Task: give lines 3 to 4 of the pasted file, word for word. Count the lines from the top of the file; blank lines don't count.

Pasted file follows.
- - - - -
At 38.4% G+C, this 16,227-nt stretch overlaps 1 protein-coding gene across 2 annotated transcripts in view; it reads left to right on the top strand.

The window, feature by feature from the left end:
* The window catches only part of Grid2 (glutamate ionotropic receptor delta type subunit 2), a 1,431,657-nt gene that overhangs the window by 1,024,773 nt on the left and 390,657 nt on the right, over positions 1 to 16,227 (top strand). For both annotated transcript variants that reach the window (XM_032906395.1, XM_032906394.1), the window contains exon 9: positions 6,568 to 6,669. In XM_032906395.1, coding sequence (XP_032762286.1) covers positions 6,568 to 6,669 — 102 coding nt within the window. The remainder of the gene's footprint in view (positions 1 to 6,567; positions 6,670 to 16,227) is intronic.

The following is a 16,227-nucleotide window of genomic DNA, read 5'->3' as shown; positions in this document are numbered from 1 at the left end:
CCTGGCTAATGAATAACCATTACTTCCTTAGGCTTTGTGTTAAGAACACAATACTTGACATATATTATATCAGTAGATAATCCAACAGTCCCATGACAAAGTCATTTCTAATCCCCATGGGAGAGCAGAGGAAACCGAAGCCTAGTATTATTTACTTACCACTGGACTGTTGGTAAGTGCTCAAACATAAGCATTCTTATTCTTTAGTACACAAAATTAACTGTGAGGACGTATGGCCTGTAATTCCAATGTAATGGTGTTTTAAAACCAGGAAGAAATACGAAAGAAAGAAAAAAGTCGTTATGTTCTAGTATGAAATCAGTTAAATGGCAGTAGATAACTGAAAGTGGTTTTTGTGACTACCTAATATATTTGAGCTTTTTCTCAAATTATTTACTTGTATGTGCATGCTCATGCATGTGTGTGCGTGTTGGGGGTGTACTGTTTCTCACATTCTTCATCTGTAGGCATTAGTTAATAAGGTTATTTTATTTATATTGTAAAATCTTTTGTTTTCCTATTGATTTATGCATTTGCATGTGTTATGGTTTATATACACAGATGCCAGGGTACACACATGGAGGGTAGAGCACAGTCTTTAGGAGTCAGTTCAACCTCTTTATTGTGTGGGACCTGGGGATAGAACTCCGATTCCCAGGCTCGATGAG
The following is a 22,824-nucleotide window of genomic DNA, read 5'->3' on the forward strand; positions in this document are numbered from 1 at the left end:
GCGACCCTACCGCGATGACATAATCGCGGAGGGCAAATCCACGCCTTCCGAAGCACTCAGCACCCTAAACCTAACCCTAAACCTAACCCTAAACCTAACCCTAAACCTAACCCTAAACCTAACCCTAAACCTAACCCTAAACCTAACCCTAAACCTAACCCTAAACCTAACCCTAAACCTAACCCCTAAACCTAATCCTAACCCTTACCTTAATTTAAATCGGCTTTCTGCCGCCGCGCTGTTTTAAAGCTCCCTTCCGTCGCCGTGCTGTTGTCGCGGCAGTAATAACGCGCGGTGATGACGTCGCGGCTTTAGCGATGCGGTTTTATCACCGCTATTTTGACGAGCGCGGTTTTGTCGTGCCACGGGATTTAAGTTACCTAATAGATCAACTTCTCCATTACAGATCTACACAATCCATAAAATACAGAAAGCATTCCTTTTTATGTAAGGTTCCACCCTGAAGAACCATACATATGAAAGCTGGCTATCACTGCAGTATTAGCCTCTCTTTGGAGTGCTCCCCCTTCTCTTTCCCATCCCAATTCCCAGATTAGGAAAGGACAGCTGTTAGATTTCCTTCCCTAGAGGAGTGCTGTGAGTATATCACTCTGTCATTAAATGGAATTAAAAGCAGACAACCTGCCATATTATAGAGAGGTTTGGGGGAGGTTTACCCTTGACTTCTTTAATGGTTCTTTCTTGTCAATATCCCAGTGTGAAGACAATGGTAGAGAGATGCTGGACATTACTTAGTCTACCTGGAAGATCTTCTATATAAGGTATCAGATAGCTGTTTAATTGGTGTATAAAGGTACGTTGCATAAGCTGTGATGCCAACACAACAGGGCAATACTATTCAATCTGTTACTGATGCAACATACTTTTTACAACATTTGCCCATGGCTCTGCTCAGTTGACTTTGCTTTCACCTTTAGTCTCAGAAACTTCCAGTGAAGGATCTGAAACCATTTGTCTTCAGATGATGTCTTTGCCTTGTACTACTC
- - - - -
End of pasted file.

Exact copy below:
* The window catches only part of Grid2 (glutamate ionotropic receptor delta type subunit 2), a 1,431,657-nt gene that overhangs the window by 1,024,773 nt on the left and 390,657 nt on the right, over positions 1 to 16,227 (top strand). For both annotated transcript variants that reach the window (XM_032906395.1, XM_032906394.1), the window contains exon 9: positions 6,568 to 6,669. In XM_032906395.1, coding sequence (XP_032762286.1) covers positions 6,568 to 6,669 — 102 coding nt within the window. The remainder of the gene's footprint in view (positions 1 to 6,567; positions 6,670 to 16,227) is intronic.

The following is a 16,227-nucleotide window of genomic DNA, read 5'->3' as shown; positions in this document are numbered from 1 at the left end: